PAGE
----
Under current Wisconsin law, a property owner is generally liable for contamination regardless of when the pollution occurred and regardless of who caused the contamination. There are some limited exceptions for qualifying local governments, lenders, impacted neighbors and persons who obtain what is known as a Voluntary Party Liability Exemption. But, Wisconsin does not provide “bona fide prospective purchaser” (BFPP) protections for a buyer who wants to knowingly purchase a contaminated property for redevelopment.
On this issue, Congress took the lead in 2002 when it added BFPP protection to the Comprehensive Environmental Response, Compensation and Liability Act, otherwise known as CERCLA. In short, assuming they meet certain requirements, a party with BFPP protection can purchase a property it knows to be contaminated, commonly called a brownfield, without being considered a responsible party under federal law for the pre-existing contamination. Time has shown that offering such protection has increased brownfield investment.
In late July, 2019, EPA issued a guidance document addressing how it interprets and enforces the BFPP protection, along with other, related landowner protections. A review of the Guidance suggests that it may be time for Wisconsin join the party and offer some sort of BFPP protection.
EPA’s Guidance is formally called “Enforcement Discretion Guidance Regarding Statutory Criteria for Those Who May Qualify as CERCLA Bona fide Prospective Purchasers, Contiguous Property Owners, or Innocent Landowners (“Guidance”).” The Guidance focuses on the common elements found in three defenses to environmental cleanup liability under the CERCLA. The expressed intent of EPA in issuing the Guidance is to “provide general information to landowners, developers, lenders, investors, or other third-party stakeholders who may wish to become involved with impacted properties.”
All Appropriate Inquiry
Most real estate buyers and lenders are going to be familiar with the need to get a Phase I Environmental Site Assessment performed on a property. This is standard practice and also one of the common elements. In other words, a party can’t blindly buy a contaminated site and expect to get the benefit of the defense. EPA refers to it as All Appropriate Inquiry (AAI). The Guidance acknowledges that there are now formally recognized standards for conducting these assessments and that these standards, if complied with, satisfy the AAI requirement.
Another common element is that the buyer can have no affiliation with a party that is otherwise responsible. The Guidance advises that transfers between related corporations or close family members may not qualify for the defenses.
When it comes to brownfields, there are often questions about whether moving contaminated soil around for development can create liability. And, in this regard, it is clear that a purchaser loses the BFPP defense if they engage in disposal activity. The Guidance clarifies that a “secondary disposal” involving the “movement or dispersal of already-once disposed hazardous substances through earthmoving or construction activities” may not result in the loss of the defense.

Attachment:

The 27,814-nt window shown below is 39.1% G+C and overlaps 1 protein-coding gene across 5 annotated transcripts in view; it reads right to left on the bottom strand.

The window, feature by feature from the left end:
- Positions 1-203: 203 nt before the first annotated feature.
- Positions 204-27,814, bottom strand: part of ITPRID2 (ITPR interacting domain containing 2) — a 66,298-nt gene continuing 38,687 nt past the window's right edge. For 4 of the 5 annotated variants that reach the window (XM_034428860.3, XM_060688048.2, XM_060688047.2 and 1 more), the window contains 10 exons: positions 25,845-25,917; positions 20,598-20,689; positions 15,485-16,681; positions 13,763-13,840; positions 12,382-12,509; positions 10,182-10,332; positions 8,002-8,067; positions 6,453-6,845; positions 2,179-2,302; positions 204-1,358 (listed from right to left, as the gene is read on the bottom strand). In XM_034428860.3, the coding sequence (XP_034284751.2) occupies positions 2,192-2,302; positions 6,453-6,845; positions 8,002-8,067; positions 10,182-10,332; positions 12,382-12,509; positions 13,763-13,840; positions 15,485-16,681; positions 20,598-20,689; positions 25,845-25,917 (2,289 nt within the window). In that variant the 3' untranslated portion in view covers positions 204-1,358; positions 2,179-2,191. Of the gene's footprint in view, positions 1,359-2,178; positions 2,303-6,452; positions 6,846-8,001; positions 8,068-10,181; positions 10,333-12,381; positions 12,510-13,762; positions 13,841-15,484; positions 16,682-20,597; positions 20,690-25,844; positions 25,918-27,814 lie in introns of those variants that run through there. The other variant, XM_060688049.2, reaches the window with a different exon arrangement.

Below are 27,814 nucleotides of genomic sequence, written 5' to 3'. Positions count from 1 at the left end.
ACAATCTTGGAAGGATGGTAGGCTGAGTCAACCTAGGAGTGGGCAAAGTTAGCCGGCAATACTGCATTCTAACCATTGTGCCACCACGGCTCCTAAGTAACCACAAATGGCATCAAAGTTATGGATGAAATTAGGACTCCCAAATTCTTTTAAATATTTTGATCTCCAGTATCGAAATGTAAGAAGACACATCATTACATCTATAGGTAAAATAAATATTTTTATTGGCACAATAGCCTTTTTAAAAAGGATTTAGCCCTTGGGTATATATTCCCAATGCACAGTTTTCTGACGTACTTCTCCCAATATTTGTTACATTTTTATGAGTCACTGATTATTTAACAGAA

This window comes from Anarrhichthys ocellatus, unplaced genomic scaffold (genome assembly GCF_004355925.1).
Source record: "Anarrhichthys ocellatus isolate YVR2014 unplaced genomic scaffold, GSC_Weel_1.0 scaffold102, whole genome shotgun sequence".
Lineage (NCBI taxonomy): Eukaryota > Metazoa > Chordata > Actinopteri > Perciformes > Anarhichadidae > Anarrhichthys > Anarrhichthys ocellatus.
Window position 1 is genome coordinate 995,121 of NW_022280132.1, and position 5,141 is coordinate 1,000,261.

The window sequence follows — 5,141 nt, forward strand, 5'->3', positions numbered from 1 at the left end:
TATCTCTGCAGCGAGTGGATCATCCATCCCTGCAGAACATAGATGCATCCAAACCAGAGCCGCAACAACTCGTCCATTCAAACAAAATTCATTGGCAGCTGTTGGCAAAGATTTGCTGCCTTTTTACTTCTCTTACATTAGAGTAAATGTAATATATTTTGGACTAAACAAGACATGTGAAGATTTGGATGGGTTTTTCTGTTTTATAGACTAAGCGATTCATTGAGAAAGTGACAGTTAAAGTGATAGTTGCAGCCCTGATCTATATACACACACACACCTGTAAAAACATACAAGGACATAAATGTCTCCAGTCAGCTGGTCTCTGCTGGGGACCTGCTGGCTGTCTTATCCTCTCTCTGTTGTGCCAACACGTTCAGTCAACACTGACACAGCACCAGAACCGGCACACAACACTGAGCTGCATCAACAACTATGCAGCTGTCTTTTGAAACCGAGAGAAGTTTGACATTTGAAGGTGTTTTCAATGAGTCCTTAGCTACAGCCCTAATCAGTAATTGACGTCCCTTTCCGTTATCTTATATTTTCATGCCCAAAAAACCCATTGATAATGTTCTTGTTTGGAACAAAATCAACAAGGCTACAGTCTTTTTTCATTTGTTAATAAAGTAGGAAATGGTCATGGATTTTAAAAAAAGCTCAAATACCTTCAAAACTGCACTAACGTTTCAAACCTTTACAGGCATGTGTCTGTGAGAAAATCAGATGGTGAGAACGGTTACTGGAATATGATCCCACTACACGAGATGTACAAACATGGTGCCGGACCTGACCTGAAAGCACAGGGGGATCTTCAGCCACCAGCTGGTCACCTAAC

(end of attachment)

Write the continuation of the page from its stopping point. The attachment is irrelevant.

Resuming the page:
Compliance with land use restrictions and institutional controls
Many cleanups are conditioned on the use of institutional controls or land use restrictions that will continue after the buyer takes ownership. These may include restricting the land from residential use, maintaining a cap or cover over contamination left in place, or restricting the drilling of drinking water wells. The Guidance discusses the steps a buyer can take to develop a property while still complying with these types of conditions.
One of the main obligations imposed on buyers who are seeking BFPP protection is that they must still take “reasonable steps” in response to known contamination. The Guidance provides useful input on what might constitute reasonable steps and makes it clear that taking no steps is likely not reasonable. In the end, each site is somewhat unique and so what may be reasonable on one site may not be reasonable on another. Buyers are encouraged to consider what reasonable steps may be needed and to engage with the regulators early to address redevelopment plans and the steps that should be taken to ensure a problem doesn’t get worse.
While this new Guidance will be helpful to buyers of impacted properties in Wisconsin and may help shield those buyers from federal liability, Wisconsin law still presents a significant barrier to the redevelopment of contaminated properties. The federal BFPP protection has been proven to foster redevelopment of contaminated properties and the Guidance further defines and clarifies the standards for obtaining BFPP protection. If the redevelopment of contaminated properties is one of the goals of environmental regulation in Wisconsin, as it should be, it may be time for Wisconsin to adopt its own bona fide prospective purchaser protection program.
Please contact a Davis|Kuelthau, s.c. attorney, or the author, Ted A. Warpinski at 920.431.2236 / email@example.com if you have any questions on this article.